The pizza chain says that because visits to its restaurants are “relatively low” in the UK, it must turn its attention to using digital channels to boost sales and target existing customers with promotions.
It is planning to launch promotional initiatives from its mobile site, which launched earlier this year, to boost online orders. The business expects a large proportion of future sales to come from mobile.
The mobile site lets users share their orders with their friends via Facebook Connect and the brand says this feature will play a “significant” role in how it monetises followers on the social network moving forward.
Speaking to Marketing Week, Mark Fox, managing director at Pizza Hut UK, says the brand has been reliant on above-the-line campaigns in the past, but now wants to use “innovative marketing” initiatives to move towards “one-to-one marketing.”
He adds: “The frequency of visits to our restaurants has dropped in comparison to our penetration rates and there is an opportunity to increase that through digital marketing. Everything we’re planning for the future will be tasked with both acquiring new users but equally in driving our existing customer base to our restaurants using digital.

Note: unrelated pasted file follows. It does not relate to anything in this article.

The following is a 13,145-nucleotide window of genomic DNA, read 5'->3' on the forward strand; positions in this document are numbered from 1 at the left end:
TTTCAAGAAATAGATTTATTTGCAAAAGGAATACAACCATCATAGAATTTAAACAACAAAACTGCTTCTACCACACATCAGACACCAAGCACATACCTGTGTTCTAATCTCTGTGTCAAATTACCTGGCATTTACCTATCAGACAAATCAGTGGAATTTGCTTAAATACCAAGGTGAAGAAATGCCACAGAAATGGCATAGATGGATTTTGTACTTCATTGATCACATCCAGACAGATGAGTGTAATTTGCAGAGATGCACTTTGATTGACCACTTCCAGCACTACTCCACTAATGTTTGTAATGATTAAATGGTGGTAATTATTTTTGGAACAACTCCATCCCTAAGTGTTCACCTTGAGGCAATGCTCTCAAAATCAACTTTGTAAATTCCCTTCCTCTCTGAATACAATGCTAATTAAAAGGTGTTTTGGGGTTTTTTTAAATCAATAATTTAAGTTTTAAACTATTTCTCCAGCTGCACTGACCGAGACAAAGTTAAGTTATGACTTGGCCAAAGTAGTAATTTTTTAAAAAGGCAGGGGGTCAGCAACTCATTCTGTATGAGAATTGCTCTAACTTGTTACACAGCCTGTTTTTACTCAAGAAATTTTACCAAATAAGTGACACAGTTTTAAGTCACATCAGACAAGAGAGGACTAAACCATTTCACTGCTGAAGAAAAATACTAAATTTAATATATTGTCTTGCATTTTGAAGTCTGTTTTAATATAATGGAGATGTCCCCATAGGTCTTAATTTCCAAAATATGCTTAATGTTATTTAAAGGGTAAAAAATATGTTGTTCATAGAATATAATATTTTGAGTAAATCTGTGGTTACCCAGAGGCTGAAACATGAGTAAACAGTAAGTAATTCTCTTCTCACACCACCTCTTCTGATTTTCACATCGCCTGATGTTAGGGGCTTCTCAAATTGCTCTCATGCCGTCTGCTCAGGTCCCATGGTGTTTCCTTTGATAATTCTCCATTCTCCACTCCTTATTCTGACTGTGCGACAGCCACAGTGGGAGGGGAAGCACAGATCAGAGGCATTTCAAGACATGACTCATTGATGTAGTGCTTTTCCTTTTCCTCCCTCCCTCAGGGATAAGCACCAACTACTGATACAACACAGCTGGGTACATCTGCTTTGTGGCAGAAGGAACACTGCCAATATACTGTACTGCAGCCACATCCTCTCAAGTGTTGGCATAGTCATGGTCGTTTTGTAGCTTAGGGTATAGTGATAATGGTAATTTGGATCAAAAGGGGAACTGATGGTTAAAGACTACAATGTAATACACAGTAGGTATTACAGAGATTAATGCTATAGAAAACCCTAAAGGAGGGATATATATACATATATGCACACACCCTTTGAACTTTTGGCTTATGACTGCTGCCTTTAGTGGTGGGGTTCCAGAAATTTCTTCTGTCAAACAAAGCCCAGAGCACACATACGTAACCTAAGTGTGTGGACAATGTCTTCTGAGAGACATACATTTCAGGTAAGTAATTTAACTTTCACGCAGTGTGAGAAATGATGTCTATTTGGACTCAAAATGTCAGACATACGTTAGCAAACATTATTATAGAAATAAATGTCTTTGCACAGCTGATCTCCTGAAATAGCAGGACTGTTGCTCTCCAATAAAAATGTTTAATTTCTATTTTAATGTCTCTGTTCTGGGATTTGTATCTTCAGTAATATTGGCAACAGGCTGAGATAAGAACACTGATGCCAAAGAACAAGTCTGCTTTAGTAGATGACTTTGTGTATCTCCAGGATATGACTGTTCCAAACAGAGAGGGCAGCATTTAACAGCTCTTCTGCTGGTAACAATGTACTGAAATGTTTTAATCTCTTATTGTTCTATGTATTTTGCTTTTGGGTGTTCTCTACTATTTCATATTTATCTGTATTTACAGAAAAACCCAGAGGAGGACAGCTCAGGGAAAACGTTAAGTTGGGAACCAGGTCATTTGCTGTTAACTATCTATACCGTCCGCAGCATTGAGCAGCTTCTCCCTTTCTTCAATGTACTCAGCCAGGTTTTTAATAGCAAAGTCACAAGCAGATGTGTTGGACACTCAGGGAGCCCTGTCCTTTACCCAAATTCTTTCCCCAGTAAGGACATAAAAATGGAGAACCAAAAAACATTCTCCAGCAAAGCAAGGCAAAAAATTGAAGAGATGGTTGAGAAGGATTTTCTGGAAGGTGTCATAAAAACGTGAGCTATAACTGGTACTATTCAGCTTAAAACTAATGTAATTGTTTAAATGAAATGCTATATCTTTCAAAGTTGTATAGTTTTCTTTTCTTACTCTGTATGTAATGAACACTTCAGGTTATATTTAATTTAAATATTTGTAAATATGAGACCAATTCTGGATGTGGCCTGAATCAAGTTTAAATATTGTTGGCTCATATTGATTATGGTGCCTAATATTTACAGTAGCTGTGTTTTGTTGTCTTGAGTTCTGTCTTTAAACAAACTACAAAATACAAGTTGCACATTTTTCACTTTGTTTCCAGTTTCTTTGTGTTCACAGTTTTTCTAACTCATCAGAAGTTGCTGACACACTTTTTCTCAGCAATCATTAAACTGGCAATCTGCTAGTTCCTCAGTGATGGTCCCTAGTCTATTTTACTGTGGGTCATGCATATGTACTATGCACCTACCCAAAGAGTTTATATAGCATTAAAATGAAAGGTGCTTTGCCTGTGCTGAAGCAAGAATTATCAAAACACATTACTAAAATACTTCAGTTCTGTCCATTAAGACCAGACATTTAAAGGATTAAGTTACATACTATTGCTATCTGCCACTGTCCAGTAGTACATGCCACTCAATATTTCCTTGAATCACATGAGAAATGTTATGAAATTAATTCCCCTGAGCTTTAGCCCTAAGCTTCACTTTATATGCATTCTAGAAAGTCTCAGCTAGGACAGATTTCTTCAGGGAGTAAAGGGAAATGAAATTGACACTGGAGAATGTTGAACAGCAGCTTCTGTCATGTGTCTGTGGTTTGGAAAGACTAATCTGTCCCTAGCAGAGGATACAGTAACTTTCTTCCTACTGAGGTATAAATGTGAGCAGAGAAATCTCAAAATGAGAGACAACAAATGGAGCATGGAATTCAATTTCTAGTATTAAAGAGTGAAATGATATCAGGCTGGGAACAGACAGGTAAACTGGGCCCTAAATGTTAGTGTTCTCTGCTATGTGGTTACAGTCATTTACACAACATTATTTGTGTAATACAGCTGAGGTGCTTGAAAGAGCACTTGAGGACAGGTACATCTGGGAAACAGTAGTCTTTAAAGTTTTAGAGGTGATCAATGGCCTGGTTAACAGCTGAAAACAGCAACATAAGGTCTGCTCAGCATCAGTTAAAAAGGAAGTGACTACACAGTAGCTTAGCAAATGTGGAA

“Historically, we’ve been a brand that has been on TV a lot throughout any given year and I think there is less reliance on TV now and more on targeting the individual customer with offers that best suit them.”
Pizza Hut is planning to launch a CRM scheme across its restaurants in the UK, the latest phase in a process it started last August to overhaul its menus and customer service proposition.
It will also ramp up its investment in affiliate marketing to ensure its campaigns serve “great offers to the right people at the right time.”
The business will be hoping to mirror the success rival Domino’s has found in using digital channels to grow online sales, which now outpace tradtional phone orders.
The strategy is being led by Mags Dixon, chief marketing officer for Pizza Hut, and is part of a wider £20m marketing drive in the UK.